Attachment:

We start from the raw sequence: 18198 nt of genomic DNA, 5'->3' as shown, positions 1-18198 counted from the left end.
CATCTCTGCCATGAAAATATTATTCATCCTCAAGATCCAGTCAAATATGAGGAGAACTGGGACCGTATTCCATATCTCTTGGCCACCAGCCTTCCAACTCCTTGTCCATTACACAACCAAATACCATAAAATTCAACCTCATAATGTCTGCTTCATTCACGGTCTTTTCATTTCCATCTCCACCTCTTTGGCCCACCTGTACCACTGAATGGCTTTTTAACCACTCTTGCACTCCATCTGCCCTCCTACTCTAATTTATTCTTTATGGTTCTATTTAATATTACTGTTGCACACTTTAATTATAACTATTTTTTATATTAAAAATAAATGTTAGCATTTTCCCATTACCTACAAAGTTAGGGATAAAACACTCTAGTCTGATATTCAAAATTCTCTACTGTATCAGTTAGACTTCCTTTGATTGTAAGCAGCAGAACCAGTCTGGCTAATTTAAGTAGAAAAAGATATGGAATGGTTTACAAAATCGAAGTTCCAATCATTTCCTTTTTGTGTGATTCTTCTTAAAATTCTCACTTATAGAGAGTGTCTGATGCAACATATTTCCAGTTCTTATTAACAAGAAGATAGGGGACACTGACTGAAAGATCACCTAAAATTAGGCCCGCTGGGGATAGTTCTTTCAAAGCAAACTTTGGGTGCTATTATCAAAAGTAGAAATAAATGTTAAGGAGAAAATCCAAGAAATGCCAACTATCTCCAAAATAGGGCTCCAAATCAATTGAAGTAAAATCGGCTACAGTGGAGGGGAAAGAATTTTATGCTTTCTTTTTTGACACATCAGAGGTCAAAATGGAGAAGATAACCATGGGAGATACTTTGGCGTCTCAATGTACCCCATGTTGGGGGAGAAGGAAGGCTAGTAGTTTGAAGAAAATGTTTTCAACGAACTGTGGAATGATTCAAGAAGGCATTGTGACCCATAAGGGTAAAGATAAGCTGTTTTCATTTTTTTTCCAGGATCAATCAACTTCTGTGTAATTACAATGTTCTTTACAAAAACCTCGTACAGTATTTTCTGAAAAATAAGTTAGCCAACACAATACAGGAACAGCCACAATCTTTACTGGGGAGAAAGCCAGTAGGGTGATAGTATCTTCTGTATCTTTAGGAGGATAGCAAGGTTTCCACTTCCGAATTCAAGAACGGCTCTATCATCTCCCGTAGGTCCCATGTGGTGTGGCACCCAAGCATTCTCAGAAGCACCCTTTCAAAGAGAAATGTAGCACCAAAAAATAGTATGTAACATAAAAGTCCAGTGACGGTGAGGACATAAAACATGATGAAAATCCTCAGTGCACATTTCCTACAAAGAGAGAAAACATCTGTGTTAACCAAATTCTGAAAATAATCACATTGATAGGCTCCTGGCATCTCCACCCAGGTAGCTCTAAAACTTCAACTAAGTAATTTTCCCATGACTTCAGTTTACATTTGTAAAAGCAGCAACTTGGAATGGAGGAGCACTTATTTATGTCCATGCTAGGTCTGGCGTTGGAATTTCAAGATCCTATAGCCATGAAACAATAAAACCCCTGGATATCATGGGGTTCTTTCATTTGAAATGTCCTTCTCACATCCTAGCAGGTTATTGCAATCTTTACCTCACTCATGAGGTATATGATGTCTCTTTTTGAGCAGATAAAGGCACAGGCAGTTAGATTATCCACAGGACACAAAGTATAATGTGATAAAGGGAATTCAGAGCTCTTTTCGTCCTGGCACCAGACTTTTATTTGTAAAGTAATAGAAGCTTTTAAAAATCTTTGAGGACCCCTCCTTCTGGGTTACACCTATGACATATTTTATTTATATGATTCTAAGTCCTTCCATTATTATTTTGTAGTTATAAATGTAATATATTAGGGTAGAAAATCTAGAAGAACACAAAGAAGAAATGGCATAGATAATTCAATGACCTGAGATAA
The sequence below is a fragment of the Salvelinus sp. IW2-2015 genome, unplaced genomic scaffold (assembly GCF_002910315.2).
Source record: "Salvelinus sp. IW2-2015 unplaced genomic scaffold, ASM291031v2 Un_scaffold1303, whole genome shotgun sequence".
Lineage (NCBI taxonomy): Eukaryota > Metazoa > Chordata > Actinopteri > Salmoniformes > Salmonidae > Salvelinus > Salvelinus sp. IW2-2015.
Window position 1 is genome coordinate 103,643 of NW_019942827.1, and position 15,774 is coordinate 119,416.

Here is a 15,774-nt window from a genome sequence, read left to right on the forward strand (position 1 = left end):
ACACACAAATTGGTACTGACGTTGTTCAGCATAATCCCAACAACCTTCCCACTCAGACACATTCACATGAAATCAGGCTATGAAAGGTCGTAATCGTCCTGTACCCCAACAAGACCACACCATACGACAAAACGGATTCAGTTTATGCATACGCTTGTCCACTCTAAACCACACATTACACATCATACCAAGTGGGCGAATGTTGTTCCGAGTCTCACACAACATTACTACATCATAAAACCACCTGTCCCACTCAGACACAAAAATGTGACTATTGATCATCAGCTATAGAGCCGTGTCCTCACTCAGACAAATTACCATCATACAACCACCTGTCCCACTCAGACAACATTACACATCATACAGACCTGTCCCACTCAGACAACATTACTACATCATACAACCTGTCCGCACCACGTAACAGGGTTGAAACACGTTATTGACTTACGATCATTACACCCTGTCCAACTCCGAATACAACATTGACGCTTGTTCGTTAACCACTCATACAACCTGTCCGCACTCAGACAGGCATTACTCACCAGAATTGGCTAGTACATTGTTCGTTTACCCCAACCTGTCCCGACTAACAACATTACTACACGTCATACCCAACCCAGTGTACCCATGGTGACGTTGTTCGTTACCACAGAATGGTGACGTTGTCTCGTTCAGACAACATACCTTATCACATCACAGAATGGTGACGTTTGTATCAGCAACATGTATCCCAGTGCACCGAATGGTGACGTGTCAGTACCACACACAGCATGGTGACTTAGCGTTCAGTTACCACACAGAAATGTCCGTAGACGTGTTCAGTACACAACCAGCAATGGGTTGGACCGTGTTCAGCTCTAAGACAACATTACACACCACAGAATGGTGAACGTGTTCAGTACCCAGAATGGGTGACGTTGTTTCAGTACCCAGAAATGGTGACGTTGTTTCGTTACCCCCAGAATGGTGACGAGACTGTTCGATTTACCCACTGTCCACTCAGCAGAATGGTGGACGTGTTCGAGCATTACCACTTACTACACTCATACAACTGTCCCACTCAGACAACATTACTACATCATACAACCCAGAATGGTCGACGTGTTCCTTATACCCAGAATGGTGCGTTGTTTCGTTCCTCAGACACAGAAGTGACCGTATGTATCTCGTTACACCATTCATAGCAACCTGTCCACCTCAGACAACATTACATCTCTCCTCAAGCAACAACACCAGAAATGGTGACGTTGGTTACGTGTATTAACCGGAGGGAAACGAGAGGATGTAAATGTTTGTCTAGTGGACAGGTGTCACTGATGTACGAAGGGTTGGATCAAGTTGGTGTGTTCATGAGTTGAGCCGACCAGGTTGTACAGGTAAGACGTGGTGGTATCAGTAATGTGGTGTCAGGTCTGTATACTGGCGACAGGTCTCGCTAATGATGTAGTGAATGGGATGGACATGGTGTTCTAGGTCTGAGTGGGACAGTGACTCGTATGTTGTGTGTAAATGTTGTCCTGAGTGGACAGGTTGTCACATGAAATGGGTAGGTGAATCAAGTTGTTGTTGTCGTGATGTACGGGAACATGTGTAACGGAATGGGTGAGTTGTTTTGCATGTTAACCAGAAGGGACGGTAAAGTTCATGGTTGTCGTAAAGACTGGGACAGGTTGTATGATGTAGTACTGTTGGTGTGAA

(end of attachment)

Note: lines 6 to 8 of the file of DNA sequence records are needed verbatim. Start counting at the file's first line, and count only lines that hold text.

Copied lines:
Window position 1 is genome coordinate 103,643 of NW_019942827.1, and position 15,774 is coordinate 119,416.

Here is a 15,774-nt window from a genome sequence, read left to right on the forward strand (position 1 = left end):
ACACACAAATTGGTACTGACGTTGTTCAGCATAATCCCAACAACCTTCCCACTCAGACACATTCACATGAAATCAGGCTATGAAAGGTCGTAATCGTCCTGTACCCCAACAAGACCACACCATACGACAAAACGGATTCAGTTTATGCATACGCTTGTCCACTCTAAACCACACATTACACATCATACCAAGTGGGCGAATGTTGTTCCGAGTCTCACACAACATTACTACATCATAAAACCACCTGTCCCACTCAGACACAAAAATGTGACTATTGATCATCAGCTATAGAGCCGTGTCCTCACTCAGACAAATTACCATCATACAACCACCTGTCCCACTCAGACAACATTACACATCATACAGACCTGTCCCACTCAGACAACATTACTACATCATACAACCTGTCCGCACCACGTAACAGGGTTGAAACACGTTATTGACTTACGATCATTACACCCTGTCCAACTCCGAATACAACATTGACGCTTGTTCGTTAACCACTCATACAACCTGTCCGCACTCAGACAGGCATTACTCACCAGAATTGGCTAGTACATTGTTCGTTTACCCCAACCTGTCCCGACTAACAACATTACTACACGTCATACCCAACCCAGTGTACCCATGGTGACGTTGTTCGTTACCACAGAATGGTGACGTTGTCTCGTTCAGACAACATACCTTATCACATCACAGAATGGTGACGTTTGTATCAGCAACATGTATCCCAGTGCACCGAATGGTGACGTGTCAGTACCACACACAGCATGGTGACTTAGCGTTCAGTTACCACACAGAAATGTCCGTAGACGTGTTCAGTACACAACCAGCAATGGGTTGGACCGTGTTCAGCTCTAAGACAACATTACACACCACAGAATGGTGAACGTGTTCAGTACCCAGAATGGGTGACGTTGTTTCAGTACCCAGAAATGGTGACGTTGTTTCGTTACCCCCAGAATGGTGACGAGACTGTTCGATTTACCCACTGTCCACTCAGCAGAATGGTGGACGTGTTCGAGCATTACCACTTACTACACTCATACAACTGTCCCACTCAGACAACATTACTACATCATACAACCCAGAATGGTCGACGTGTTCCTTATACCCAGAATGGTGCGTTGTTTCGTTCCTCAGACACAGAAGTGACCGTATGTATCTCGTTACACCATTCATAGCAACCTGTCCACCTCAGACAACATTACATCTCTCCTCAAGCAACAACACCAGAAATGGTGACGTTGGTTACGTGTATTAACCGGAGGGAAACGAGAGGATGTAAATGTTTGTCTAGTGGACAGGTGTCACTGATGTACGAAGGGTTGGATCAAGTTGGTGTGTTCATGAGTTGAGCCGACCAGGTTGTACAGGTAAGACGTGGTGGTATCAGTAATGTGGTGTCAGGTCTGTATACTGGCGACAGGTCTCGCTAATGATGTAGTGAATGGGATGGACATGGTGTTCTAGGTCTGAGTGGGACAGTGACTCGTATGTTGTGTGTAAATGTTGTCCTGAGTGGACAGGTTGTCACATGAAATGGGTAGGTGAATCAAGTTGTTGTTGTCGTGATGTACGGGAACATGTGTAACGGAATGGGTGAGTTGTTTTGCATGTTAACCAGAAGGGACGGTAAAGTTCATGGTTGTCGTAAAGACTGGGACAGGTTGTATGATGTAGTACTGTTGGTGTGAA